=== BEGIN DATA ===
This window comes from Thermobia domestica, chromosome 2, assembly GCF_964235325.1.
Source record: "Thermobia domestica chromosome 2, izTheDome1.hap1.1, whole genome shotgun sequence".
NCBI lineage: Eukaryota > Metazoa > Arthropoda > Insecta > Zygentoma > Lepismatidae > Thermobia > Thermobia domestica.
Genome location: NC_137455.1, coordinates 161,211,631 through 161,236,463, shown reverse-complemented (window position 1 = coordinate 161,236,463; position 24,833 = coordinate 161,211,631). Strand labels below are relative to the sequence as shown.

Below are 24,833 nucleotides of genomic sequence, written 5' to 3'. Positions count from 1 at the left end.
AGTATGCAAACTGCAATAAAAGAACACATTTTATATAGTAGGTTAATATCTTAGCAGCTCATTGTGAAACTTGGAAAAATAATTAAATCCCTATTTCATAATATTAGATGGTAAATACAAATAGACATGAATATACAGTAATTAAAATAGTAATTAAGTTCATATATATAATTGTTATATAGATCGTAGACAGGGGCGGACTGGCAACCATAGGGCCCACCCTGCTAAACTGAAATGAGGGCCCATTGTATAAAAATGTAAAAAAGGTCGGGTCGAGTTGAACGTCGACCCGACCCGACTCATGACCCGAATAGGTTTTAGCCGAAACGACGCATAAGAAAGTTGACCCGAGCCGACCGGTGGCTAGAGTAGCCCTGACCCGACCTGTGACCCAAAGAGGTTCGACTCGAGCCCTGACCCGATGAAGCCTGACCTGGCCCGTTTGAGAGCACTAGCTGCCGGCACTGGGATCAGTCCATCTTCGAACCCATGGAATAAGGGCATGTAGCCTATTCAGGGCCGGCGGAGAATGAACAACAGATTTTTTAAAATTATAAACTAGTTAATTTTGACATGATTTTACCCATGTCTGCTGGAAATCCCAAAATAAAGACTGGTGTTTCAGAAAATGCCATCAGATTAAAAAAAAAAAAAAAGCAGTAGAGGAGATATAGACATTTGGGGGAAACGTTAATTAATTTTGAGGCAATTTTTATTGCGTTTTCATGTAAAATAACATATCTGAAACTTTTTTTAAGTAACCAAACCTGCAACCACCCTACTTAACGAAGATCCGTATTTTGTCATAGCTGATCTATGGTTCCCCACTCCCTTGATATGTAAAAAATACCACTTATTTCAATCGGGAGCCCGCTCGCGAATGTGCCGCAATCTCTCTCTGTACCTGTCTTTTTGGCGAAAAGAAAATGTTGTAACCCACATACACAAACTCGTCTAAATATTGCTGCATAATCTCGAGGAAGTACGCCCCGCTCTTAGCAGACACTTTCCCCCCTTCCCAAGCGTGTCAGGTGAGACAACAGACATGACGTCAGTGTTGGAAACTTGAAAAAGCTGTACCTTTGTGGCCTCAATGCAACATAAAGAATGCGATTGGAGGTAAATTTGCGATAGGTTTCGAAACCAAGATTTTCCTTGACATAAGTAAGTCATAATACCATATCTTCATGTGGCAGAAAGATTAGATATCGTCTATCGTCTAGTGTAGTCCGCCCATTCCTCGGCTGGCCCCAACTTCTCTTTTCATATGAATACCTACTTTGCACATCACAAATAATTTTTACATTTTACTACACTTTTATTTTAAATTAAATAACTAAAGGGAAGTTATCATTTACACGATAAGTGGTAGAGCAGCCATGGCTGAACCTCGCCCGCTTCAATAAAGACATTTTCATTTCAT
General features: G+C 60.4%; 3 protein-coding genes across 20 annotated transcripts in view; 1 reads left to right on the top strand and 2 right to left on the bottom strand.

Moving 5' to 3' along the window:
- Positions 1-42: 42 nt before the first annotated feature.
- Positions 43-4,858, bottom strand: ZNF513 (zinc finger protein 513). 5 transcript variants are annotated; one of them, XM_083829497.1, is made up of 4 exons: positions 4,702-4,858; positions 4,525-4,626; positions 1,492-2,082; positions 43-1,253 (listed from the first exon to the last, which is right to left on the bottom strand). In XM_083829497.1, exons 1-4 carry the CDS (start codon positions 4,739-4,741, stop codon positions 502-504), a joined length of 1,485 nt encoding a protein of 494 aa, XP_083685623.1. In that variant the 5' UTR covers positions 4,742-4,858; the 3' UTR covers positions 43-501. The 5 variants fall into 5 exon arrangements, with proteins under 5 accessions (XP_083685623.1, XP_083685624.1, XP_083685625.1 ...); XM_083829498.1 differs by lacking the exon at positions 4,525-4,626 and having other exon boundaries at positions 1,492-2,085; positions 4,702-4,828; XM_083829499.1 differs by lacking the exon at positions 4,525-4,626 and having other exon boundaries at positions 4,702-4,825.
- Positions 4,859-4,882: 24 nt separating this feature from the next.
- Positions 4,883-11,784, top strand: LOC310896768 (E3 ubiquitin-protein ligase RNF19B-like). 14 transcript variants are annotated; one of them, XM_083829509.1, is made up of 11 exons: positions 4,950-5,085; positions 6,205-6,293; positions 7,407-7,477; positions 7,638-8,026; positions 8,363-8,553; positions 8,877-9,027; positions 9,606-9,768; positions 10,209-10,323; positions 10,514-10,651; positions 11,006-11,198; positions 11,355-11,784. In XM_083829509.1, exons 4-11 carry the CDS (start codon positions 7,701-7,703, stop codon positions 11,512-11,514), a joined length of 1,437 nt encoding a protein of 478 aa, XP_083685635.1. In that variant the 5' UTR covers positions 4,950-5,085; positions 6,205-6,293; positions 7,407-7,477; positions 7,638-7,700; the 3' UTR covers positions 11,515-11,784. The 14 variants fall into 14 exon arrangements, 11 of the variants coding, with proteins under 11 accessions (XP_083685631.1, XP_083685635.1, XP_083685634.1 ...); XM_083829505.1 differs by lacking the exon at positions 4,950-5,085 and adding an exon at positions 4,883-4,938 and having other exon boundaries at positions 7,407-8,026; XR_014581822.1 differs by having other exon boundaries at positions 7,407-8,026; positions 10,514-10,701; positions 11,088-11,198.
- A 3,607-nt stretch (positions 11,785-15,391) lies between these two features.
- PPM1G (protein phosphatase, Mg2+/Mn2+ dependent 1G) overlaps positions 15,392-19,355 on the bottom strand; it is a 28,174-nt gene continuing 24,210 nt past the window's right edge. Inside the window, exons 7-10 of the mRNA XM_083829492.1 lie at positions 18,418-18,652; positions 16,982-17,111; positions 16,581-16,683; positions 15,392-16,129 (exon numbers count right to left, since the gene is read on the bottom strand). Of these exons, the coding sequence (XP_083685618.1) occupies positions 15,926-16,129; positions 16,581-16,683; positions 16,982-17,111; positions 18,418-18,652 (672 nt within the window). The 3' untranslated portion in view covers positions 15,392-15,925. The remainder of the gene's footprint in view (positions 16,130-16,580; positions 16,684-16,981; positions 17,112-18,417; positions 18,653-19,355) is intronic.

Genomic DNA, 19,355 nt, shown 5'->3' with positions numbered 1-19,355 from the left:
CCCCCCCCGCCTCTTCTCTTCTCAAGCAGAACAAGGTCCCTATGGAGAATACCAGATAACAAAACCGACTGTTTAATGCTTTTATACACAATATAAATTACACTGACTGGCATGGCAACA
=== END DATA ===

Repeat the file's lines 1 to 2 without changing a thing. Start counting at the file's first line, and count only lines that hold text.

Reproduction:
This window comes from Thermobia domestica, chromosome 2, assembly GCF_964235325.1.
Source record: "Thermobia domestica chromosome 2, izTheDome1.hap1.1, whole genome shotgun sequence".